Blurring Gender Distinctions: Menswear Now
The Hollywood actress Katharine Hepburn once famously told Calvin Klein: ‘Any time I hear a man say he prefers a woman in a skirt, I say: “Try one. Try a skirt.”’
In fashion, this idea is no longer new. Jean Paul Gaultier put a man in a skirt back in 1984. And at this year’s Pitti Uomo, ‘the most important event for menswear’, two Japanese designers swept the floor with ankle-length skirts. But mixing menswear and womenswear is still making the news. ‘What’s different about fashion on the catwalk’, Sara McAlpine wrote in Elle, ‘is the way they’re blending traditionally ‘masculine’ and ‘feminine’ tropes’. It is ‘bold’, ‘new’, and ‘unfamiliar’.
Androgyny is more than men wearing skirts. Simply swapping two binaries can hardly be said to be blurring the boundaries. Something subtle, more creative, is happening; it came to the fore in June. Kim Jones at Dior, John Galliano at Maison Margiela, and Raf Simons began using the craftsmanship, fabric, and symbols of women’s couture, but for menswear collections, changing the discourse. Resisting a focus on what is for ‘him’ and what is for ‘her’, the designers placed greater importance on artistic expression. We shouldn’t be asking what these clothes are- we need to be asking what these clothes can do.
Speaking on a podcast released to the press, John Galliano described his work as ‘the highest form of dressmaking, but for men […] I hope it’s going to define a new sensuality.’ Men’s clothes have long been compelled to disregard craft; since the end of the 19th century, the requirement of menswear is that it be useful. Galliano’s collection has been marked as the first haute couture collection for men. It displays a luxury cutting usually relegated to women’s ateliers. The eye is sent sliding down lines of lapels, the contours of coats – even the fabric. Galliano has brought over the bias cut, mastered for his women’s aesthetic. Rarely found in menswear, this cut yields natural elasticity and greater fluidity. Raf Simons also displayed a masterful use of fabric. Everything except the odd piece was made from duchess satin. The coats, cut long, straight and wide, were literally dazzling showing that menswear can break out of constraining utility.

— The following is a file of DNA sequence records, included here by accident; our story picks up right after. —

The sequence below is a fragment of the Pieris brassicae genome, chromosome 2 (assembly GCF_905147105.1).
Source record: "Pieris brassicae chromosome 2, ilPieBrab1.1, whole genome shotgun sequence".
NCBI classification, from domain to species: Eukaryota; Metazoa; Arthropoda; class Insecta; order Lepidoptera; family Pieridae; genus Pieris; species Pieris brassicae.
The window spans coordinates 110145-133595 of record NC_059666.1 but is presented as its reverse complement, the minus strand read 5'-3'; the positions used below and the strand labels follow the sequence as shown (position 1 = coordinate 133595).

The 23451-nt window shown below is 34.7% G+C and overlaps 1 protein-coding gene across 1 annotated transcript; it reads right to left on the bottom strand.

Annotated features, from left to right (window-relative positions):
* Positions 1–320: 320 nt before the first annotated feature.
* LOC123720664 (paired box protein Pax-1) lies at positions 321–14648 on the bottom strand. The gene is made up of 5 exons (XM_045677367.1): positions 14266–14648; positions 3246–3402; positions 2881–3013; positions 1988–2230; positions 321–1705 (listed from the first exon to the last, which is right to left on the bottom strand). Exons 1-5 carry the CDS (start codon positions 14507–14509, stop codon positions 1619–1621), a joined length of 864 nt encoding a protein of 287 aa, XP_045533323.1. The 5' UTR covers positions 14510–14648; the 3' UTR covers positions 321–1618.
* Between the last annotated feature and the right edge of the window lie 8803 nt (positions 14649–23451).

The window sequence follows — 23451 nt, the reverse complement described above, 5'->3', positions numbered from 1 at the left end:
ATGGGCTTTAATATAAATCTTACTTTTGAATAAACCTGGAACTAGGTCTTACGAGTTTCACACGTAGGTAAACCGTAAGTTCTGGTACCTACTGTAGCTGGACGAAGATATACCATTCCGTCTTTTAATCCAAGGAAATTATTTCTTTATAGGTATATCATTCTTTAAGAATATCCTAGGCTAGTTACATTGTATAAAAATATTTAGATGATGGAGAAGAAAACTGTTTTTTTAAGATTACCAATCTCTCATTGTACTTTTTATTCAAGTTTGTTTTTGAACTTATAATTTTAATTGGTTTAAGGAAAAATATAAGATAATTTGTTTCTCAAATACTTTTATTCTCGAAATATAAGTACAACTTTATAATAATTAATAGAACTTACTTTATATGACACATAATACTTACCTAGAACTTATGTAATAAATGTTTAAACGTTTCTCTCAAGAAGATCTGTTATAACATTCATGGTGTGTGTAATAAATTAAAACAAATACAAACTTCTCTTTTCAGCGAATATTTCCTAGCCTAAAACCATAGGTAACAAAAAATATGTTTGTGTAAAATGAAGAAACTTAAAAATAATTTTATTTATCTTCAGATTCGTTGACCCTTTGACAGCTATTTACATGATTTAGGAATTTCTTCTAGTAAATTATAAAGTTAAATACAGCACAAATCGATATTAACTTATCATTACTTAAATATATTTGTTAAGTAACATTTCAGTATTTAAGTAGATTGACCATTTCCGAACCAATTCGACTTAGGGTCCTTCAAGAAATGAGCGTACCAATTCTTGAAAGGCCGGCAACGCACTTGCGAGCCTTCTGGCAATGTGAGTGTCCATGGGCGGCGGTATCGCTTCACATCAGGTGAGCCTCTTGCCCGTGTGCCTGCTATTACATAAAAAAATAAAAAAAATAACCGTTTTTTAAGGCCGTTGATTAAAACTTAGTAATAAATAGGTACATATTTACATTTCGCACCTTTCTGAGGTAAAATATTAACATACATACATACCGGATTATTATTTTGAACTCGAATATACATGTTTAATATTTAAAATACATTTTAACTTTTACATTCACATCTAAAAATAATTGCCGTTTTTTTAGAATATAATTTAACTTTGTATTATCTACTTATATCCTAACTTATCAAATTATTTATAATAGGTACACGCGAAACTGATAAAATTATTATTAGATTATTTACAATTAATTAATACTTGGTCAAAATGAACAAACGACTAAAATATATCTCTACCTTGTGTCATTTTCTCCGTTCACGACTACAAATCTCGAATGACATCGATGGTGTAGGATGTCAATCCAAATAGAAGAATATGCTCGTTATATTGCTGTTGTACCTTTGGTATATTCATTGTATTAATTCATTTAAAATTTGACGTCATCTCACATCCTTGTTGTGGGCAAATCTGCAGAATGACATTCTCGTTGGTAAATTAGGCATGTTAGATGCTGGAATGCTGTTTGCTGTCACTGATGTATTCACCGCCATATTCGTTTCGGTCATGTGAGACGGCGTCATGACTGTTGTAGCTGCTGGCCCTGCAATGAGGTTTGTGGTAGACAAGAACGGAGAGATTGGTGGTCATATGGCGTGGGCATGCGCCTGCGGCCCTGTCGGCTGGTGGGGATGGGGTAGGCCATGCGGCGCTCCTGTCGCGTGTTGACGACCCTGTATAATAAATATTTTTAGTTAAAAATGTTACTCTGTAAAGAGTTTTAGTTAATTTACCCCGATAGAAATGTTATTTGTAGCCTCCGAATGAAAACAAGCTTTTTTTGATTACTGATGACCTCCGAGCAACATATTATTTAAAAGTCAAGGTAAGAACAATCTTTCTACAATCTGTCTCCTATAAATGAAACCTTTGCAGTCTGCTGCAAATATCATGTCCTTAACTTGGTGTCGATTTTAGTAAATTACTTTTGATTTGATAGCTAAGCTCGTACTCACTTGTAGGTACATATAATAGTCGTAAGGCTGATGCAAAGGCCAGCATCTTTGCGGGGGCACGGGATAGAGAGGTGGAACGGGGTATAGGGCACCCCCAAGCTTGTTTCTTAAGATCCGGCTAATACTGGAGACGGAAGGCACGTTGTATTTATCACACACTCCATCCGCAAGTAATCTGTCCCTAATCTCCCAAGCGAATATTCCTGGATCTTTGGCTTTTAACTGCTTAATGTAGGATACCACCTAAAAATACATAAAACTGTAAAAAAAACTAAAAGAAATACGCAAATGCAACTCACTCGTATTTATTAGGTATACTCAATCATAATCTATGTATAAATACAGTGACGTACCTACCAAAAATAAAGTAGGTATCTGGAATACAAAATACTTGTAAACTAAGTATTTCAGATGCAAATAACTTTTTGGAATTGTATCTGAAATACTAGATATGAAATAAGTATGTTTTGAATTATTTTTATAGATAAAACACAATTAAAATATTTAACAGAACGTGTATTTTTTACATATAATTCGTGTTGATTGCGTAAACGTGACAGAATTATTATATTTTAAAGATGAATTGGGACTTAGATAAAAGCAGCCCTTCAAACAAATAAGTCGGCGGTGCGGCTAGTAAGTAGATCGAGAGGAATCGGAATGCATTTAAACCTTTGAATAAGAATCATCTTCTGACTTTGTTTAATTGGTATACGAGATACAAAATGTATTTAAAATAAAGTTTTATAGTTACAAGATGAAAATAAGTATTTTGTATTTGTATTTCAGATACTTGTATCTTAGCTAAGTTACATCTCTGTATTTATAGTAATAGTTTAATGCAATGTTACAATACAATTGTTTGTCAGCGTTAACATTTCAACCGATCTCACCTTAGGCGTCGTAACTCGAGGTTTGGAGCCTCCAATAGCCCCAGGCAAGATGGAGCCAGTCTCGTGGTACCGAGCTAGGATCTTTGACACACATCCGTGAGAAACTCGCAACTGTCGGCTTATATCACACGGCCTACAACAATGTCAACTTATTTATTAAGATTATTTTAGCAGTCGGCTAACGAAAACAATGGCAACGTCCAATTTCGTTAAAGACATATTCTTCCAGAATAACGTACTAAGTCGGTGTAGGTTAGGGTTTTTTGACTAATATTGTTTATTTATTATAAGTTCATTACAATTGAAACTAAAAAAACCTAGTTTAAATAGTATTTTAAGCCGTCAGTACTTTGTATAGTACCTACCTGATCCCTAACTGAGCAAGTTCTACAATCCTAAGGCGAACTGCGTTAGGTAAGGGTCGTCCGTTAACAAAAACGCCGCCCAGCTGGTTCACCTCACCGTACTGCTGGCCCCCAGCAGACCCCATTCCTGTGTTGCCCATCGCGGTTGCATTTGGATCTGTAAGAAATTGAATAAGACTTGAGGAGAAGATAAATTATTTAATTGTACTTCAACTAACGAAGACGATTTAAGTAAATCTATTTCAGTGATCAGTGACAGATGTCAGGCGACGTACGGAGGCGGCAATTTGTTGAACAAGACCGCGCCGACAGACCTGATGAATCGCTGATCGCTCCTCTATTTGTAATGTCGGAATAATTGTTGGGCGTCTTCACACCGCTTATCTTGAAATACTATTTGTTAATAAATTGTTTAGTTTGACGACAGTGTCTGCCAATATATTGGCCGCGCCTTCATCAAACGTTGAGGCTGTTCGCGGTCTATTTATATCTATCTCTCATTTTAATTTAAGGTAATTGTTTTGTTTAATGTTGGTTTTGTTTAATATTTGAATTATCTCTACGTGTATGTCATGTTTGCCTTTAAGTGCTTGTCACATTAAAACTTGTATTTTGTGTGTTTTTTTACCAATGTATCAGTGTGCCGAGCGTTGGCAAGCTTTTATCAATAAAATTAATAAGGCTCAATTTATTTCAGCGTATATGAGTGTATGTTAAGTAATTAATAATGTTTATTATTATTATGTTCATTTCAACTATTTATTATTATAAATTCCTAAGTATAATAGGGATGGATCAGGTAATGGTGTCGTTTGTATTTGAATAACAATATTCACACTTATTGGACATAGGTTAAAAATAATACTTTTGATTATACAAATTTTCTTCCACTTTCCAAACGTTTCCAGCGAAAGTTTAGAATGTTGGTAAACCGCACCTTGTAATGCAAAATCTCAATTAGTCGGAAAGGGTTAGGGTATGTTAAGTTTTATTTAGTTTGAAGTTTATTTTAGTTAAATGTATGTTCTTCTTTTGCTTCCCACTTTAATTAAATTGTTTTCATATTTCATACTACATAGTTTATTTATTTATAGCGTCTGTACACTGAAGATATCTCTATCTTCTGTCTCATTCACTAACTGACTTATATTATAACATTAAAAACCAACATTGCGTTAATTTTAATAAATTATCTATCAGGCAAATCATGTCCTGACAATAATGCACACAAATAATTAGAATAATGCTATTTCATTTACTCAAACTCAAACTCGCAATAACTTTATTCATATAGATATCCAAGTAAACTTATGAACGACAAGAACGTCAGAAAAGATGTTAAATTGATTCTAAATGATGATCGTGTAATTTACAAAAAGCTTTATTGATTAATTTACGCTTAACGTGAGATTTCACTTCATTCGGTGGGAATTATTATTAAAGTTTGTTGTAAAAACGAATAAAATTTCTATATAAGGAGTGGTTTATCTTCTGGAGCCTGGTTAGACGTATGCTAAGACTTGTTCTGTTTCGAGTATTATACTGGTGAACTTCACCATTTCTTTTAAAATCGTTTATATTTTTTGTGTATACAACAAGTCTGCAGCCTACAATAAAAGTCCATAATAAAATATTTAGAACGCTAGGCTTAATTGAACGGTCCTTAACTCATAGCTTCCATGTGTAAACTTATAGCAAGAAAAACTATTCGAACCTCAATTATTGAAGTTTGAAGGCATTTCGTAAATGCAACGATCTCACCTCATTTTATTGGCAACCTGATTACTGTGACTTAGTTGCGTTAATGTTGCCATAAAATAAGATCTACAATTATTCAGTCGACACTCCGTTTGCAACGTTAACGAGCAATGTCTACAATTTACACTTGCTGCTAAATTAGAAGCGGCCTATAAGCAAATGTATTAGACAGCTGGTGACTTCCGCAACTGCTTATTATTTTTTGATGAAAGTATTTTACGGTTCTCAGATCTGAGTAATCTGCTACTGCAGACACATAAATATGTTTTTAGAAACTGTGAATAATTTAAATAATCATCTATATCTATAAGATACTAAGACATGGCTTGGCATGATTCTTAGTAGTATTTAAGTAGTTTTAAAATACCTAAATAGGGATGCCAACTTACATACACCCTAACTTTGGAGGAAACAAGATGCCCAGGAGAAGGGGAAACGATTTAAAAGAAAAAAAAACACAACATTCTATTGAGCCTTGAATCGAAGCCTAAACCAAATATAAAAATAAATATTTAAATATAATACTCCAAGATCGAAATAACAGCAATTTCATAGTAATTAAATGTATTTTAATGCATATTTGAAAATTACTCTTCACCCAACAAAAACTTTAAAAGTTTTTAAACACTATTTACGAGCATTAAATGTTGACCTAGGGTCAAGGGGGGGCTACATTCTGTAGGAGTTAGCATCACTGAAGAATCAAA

We shouldn’t be asking what these clothes are- we need to be asking what these clothes can do.
Both designers mastered their skills at Dior. ‘Dior is a couture house’, wrote Olivia Singer in Vogue, with ‘working ateliers, a storied history of craft, and ample resources to facilitate its execution.’ Kim Jones, in his debut collection for Dior, used all. His clothes are exquisitely decorated, recalling a time when menswear was freely embellished. Fred Davis, in Fashion, Culture, and Identity (1992), explains that men used to wear abundant lace, decorated shoes, and elaborate hats until the 18th century. Embellishment was severed from menswear with the guillotine – the fall of the aristocracy in France. It’s been plain ever since, with ‘richness and decoration’ remaining the preserve of women’s couture. Jones’s adornment was ‘breathtaking’, wrote Singer. Feathered flowers by Lemarié were pressed beneath a glaze of transparent vinyl on a jacket. There was an intricate blouse, embroidered with lace. Tank tops and trench coats were printed with elaborate patterns of angels, branches, and birds. The clothes are resisting ‘the most important event in the history of dressing’: the male abandonment of beauty.
Coco Chanel once told Business Insider that, ‘I gave women a sense of freedom. I gave them back their bodies…’ The same can be said for the menswear collections. With Galliano and Kim Jones, bodies were strikingly visible. Garments were often transparent, made up of mesh. Necklines were often low cut, whilst coats and jackets were modelled with the torso bare underneath. The garments were shaped to emphasise form, evoking the move in the ‘30s – back then ‘men realized’, said designer Alan Fusser, ‘that clothing should not […] hide the natural lines of the body.’ In all collections, trousers had high waists. Blazers by Dior drew in by the ribs, and Galliano’s models wore close-fitting stockings. His use of corsetry was especially striking. Valerie Steele, Director of the Museum at the Fashion Institute of Technology, has described using corsets in art and advertising to tap into its associations with female erotic beauty. Transferring corsets to menswear, Galliano hopes his collection will define ‘a new sexuality.’ Worn on the outside, not underneath, contours are sharply defined. The corsets tie up the question he asks on the podcast: ‘What does sexy mean today?’ It means man’s figure, as erotic as women’s.
For the designers, surprisingly, gender is removed from the discussion. Yes, Kim Jones gave his theory in the Dior Homme showroom, that couture should transfer to menswear. But ‘I’d call it romantic’, he told Vogue, ‘rather than feminine.’ Nor does ‘masculine’ come into it. The press notes were headed Dior, not ‘Dior Homme’. Raf Simons’ has shown similar disregard for distinctions: his debut collection for Calvin Klein last year was the first time the house showed men’s and womenswear in the same show. So the collections do more than transfer ‘feminine’ to ‘masculine’. Gender is diminished in pursuit of expression – not just for the artist, but for the men themselves.